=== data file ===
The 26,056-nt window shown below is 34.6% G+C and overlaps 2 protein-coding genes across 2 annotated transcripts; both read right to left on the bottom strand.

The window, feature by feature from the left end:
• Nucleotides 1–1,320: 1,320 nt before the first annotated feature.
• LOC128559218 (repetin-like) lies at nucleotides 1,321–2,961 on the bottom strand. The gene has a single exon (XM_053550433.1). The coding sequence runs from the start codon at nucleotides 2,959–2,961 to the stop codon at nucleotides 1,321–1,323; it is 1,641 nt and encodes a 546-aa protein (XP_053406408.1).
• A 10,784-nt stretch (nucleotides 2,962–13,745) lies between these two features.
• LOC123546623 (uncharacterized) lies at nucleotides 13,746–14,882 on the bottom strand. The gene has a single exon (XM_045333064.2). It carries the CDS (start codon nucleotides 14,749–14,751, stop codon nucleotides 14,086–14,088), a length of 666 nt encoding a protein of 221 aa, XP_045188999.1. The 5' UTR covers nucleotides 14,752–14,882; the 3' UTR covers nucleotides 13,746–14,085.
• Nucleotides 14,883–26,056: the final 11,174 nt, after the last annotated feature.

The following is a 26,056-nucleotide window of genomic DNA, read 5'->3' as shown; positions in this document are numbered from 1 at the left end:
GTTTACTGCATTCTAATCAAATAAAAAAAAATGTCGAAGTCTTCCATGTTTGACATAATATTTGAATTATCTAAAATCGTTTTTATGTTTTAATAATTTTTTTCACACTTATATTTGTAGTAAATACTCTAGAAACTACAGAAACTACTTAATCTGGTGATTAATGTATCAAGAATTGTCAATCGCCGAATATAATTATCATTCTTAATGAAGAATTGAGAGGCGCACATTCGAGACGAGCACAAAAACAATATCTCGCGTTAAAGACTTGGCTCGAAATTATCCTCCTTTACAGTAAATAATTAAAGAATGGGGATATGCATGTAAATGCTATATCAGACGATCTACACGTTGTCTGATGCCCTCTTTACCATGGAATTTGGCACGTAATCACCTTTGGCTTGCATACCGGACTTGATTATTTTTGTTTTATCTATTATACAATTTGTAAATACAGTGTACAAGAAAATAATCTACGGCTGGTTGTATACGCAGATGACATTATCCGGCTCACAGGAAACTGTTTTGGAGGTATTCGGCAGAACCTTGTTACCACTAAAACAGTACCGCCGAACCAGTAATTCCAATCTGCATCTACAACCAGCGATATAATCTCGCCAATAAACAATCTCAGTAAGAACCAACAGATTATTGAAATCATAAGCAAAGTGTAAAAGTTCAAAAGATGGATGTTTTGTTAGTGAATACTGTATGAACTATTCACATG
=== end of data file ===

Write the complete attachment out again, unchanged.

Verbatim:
The 26,056-nt window shown below is 34.6% G+C and overlaps 2 protein-coding genes across 2 annotated transcripts; both read right to left on the bottom strand.

The window, feature by feature from the left end:
• Nucleotides 1–1,320: 1,320 nt before the first annotated feature.
• LOC128559218 (repetin-like) lies at nucleotides 1,321–2,961 on the bottom strand. The gene has a single exon (XM_053550433.1). The coding sequence runs from the start codon at nucleotides 2,959–2,961 to the stop codon at nucleotides 1,321–1,323; it is 1,641 nt and encodes a 546-aa protein (XP_053406408.1).
• A 10,784-nt stretch (nucleotides 2,962–13,745) lies between these two features.
• LOC123546623 (uncharacterized) lies at nucleotides 13,746–14,882 on the bottom strand. The gene has a single exon (XM_045333064.2). It carries the CDS (start codon nucleotides 14,749–14,751, stop codon nucleotides 14,086–14,088), a length of 666 nt encoding a protein of 221 aa, XP_045188999.1. The 5' UTR covers nucleotides 14,752–14,882; the 3' UTR covers nucleotides 13,746–14,085.
• Nucleotides 14,883–26,056: the final 11,174 nt, after the last annotated feature.

The following is a 26,056-nucleotide window of genomic DNA, read 5'->3' as shown; positions in this document are numbered from 1 at the left end:
GTTTACTGCATTCTAATCAAATAAAAAAAAATGTCGAAGTCTTCCATGTTTGACATAATATTTGAATTATCTAAAATCGTTTTTATGTTTTAATAATTTTTTTCACACTTATATTTGTAGTAAATACTCTAGAAACTACAGAAACTACTTAATCTGGTGATTAATGTATCAAGAATTGTCAATCGCCGAATATAATTATCATTCTTAATGAAGAATTGAGAGGCGCACATTCGAGACGAGCACAAAAACAATATCTCGCGTTAAAGACTTGGCTCGAAATTATCCTCCTTTACAGTAAATAATTAAAGAATGGGGATATGCATGTAAATGCTATATCAGACGATCTACACGTTGTCTGATGCCCTCTTTACCATGGAATTTGGCACGTAATCACCTTTGGCTTGCATACCGGACTTGATTATTTTTGTTTTATCTATTATACAATTTGTAAATACAGTGTACAAGAAAATAATCTACGGCTGGTTGTATACGCAGATGACATTATCCGGCTCACAGGAAACTGTTTTGGAGGTATTCGGCAGAACCTTGTTACCACTAAAACAGTACCGCCGAACCAGTAATTCCAATCTGCATCTACAACCAGCGATATAATCTCGCCAATAAACAATCTCAGTAAGAACCAACAGATTATTGAAATCATAAGCAAAGTGTAAAAGTTCAAAAGATGGATGTTTTGTTAGTGAATACTGTATGAACTATTCACATG